AltGraph – Graph workloads with Azure Cosmos DB for NoSQL

Chris Joakim

AltGraph is the idea of implementing “graph workloads” not with a graph database, but with the more general-purpose Azure Cosmos DB for NoSQL (formerly known as the “SQL API”).  Azure Cosmos DB for NoSQL is highly performant and offers the best integration with the rest of Azure.  It also offers the lowest learning curve since most of the industry already understands SQL (Structured Query Language), the query language used by this database.

AltGraph was the topic of episode #59 of Azure Cosmos DB Live TV, and has since been expanded to include the v2 IMDb graph.



Many customers I speak with initially visualize their use-cases as a graph, such as the following diagram.  They then reason that since the application is visualized as a graph means that the underlying datastore needs to be implemented as a graph database.  It is my assertion that this is not true – the underlying data can be stored and traversed in alternative and possibly much more efficient datastores, such as Azure Cosmos DB for NoSQL.  JavaScript libraries can be used to create the graph visualizations.

sample graph diagram


Application Architecture

A graph application is typically built with much more than just a database at the center of the solution.  A typical solution integrates several services, and this is where Azure and Azure Cosmos DB shines – the ease of integrations.  In the diagram below, the native integrations that Azure Cosmos DB supports are shown in red.  These are implemented in a reliable and scalable way by the Azure PaaS services themselves, so you, the customer, don’t have to write “glue code” or explicit ETL to integrate them.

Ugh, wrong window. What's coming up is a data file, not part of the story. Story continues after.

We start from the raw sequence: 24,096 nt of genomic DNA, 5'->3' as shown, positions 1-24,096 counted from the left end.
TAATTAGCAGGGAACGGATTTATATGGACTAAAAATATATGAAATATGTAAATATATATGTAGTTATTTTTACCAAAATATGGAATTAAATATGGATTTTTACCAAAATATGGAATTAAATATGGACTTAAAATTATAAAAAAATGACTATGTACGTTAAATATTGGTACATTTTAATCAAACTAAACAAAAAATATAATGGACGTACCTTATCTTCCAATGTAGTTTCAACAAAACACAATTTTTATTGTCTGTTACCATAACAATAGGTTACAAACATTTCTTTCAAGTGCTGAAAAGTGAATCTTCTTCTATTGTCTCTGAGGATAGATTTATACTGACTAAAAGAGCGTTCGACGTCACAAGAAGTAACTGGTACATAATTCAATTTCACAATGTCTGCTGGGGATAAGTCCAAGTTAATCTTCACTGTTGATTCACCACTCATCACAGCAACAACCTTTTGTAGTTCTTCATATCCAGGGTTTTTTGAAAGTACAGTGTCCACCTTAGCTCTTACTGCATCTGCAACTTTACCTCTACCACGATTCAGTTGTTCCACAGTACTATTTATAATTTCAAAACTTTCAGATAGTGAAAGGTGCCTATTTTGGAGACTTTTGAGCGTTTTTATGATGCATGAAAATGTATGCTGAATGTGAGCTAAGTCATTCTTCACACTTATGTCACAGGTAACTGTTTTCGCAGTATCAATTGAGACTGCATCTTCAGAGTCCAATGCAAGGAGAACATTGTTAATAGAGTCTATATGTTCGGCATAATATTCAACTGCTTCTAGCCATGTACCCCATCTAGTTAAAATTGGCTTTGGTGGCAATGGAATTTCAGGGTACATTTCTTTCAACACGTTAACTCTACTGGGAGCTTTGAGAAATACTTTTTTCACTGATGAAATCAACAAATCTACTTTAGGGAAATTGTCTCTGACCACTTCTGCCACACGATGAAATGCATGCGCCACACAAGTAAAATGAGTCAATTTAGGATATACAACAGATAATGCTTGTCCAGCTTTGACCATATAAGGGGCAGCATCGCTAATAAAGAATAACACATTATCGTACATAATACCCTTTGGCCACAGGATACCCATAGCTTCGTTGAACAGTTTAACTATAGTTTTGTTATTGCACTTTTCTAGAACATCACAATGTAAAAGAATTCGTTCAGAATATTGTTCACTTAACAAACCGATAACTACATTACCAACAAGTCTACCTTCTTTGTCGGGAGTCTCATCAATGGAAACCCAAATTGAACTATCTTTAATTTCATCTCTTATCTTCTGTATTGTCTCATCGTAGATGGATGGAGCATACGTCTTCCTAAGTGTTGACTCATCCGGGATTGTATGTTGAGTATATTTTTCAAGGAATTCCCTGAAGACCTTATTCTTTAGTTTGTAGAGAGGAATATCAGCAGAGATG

Four of these integrations I’d like to call out here are Azure Functions, Azure Cognitive Search, Azure Synapse Link for Azure Cosmos DB, and Azure Synapse Analytics.  With Azure Functions you can observe the Azure Cosmos DB change-stream, and thus have event-driven logic in your application for real-time processing.  Azure Cognitive Search supports automatic indexing of Azure Cosmos DB containers.  For some applications their queries/searches can be much more fluent and cost-effective by using this search engine.  Azure Synapse Link implements the HTAP pattern (Hybrid Transactional Analytic Processing) to automatically copy your documents to a low-cost datastore for processing in a “Big Data” batch environment such as Apache Spark in Azure Synapse Analytics.

Thus, the total Azure and Azure Cosmos DB-based graph application can leverage the “best tool for the job”, as well as reduce costs, with these efficiencies.

Conversely, it is an antipattern to use one database for both real-time and batch/analytic purposes, as the DBMS often won’t scale under the workload, and typically offers sub-optional support for one or more of these access patterns.

altgraph architecture and integrations diagram


So, what again is AltGraph?